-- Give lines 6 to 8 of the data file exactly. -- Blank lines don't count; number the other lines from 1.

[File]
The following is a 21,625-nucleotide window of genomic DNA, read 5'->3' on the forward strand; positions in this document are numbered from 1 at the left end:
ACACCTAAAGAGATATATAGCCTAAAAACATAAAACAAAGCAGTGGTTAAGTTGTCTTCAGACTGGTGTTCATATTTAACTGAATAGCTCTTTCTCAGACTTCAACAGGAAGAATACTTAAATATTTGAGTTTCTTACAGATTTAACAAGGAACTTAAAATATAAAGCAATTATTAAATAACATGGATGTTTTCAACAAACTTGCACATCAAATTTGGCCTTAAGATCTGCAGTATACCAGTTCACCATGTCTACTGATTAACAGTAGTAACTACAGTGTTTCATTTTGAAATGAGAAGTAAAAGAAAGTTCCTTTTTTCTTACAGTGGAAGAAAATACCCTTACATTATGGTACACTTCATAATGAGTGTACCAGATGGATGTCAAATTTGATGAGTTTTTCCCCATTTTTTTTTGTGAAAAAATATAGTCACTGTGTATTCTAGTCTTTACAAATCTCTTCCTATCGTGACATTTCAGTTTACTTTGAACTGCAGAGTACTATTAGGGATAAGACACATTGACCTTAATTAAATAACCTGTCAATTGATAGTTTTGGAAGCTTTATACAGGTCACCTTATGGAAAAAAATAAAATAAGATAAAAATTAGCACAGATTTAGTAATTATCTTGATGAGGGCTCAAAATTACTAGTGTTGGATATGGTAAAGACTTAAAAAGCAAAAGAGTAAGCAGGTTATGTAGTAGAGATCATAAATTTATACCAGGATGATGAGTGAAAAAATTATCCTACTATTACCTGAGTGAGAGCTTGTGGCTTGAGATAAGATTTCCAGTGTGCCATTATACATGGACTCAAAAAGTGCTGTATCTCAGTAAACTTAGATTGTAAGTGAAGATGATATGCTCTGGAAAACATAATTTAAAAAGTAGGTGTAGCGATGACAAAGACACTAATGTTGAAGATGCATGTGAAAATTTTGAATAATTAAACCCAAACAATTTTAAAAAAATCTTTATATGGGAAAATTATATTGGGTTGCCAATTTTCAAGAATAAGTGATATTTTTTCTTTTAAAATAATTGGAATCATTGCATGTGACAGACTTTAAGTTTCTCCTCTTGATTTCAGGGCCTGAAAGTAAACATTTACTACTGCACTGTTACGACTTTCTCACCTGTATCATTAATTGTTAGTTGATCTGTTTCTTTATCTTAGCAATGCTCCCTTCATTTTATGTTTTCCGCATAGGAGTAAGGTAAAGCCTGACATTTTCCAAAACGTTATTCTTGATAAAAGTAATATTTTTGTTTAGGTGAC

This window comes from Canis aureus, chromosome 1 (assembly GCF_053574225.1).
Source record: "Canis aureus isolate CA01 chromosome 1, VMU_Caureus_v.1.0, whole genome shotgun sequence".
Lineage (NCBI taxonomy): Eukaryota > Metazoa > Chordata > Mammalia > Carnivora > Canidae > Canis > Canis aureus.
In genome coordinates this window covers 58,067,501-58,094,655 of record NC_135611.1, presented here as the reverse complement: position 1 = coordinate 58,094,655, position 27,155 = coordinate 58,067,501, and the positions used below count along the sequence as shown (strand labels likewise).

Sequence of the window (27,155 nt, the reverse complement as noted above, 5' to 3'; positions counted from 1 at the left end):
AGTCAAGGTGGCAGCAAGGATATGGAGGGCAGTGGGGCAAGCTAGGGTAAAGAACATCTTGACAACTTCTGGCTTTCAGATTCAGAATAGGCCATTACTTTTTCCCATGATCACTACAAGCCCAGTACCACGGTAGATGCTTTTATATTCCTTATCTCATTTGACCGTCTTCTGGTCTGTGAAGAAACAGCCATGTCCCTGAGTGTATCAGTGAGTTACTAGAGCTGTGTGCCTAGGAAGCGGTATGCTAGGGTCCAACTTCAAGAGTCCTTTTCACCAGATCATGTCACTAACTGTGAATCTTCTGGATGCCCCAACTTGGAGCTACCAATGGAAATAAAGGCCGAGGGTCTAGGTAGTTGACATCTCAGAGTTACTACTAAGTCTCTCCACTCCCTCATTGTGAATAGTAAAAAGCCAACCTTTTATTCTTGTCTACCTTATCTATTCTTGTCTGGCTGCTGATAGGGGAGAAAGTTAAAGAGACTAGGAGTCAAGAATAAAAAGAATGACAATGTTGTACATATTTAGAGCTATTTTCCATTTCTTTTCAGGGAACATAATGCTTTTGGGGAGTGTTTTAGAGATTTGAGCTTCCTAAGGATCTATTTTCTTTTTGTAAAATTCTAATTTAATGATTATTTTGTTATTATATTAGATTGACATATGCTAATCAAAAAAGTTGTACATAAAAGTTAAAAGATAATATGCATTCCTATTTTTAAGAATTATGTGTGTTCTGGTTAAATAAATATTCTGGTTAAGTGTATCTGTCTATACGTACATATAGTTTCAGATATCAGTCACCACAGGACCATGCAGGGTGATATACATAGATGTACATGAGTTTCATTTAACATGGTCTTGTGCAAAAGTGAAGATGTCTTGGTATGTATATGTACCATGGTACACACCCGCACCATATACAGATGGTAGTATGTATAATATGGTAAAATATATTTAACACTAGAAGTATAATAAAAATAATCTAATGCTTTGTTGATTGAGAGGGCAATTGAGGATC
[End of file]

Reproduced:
In genome coordinates this window covers 58,067,501-58,094,655 of record NC_135611.1, presented here as the reverse complement: position 1 = coordinate 58,094,655, position 27,155 = coordinate 58,067,501, and the positions used below count along the sequence as shown (strand labels likewise).

Sequence of the window (27,155 nt, the reverse complement as noted above, 5' to 3'; positions counted from 1 at the left end):
AGTCAAGGTGGCAGCAAGGATATGGAGGGCAGTGGGGCAAGCTAGGGTAAAGAACATCTTGACAACTTCTGGCTTTCAGATTCAGAATAGGCCATTACTTTTTCCCATGATCACTACAAGCCCAGTACCACGGTAGATGCTTTTATATTCCTTATCTCATTTGACCGTCTTCTGGTCTGTGAAGAAACAGCCATGTCCCTGAGTGTATCAGTGAGTTACTAGAGCTGTGTGCCTAGGAAGCGGTATGCTAGGGTCCAACTTCAAGAGTCCTTTTCACCAGATCATGTCACTAACTGTGAATCTTCTGGATGCCCCAACTTGGAGCTACCAATGGAAATAAAGGCCGAGGGTCTAGGTAGTTGACATCTCAGAGTTACTACTAAGTCTCTCCACTCCCTCATTGTGAATAGTAAAAAGCCAACCTTTTATTCTTGTCTACCTTATCTATTCTTGTCTGGCTGCTGATAGGGGAGAAAGTTAAAGAGACTAGGAGTCAAGAATAAAAAGAATGACAATGTTGTACATATTTAGAGCTATTTTCCATTTCTTTTCAGGGAACATAATGCTTTTGGGGAGTGTTTTAGAGATTTGAGCTTCCTAAGGATCTATTTTCTTTTTGTAAAATTCTAATTTAATGATTATTTTGTTATTATATTAGATTGACATATGCTAATCAAAAAAGTTGTACATAAAAGTTAAAAGATAATATGCATTCCTATTTTTAAGAATTATGTGTGTTCTGGTTAAATAAATATTCTGGTTAAGTGTATCTGTCTATACGTACATATAGTTTCAGATATCAGTCACCACAGGACCATGCAGGGTGATATACATAGATGTACATGAGTTTCATTTAACATGGTCTTGTGCAAAAGTGAAGATGTCTTGGTATGTATATGTACCATGGTACACACCCGCACCATATACAGATGGTAGTATGTATAATATGGTAAAATATATTTAACACTAGAAGTATAATAAAAATAATCTAATGCTTTGTTGATTGAGAGGGCAATTGAGGATC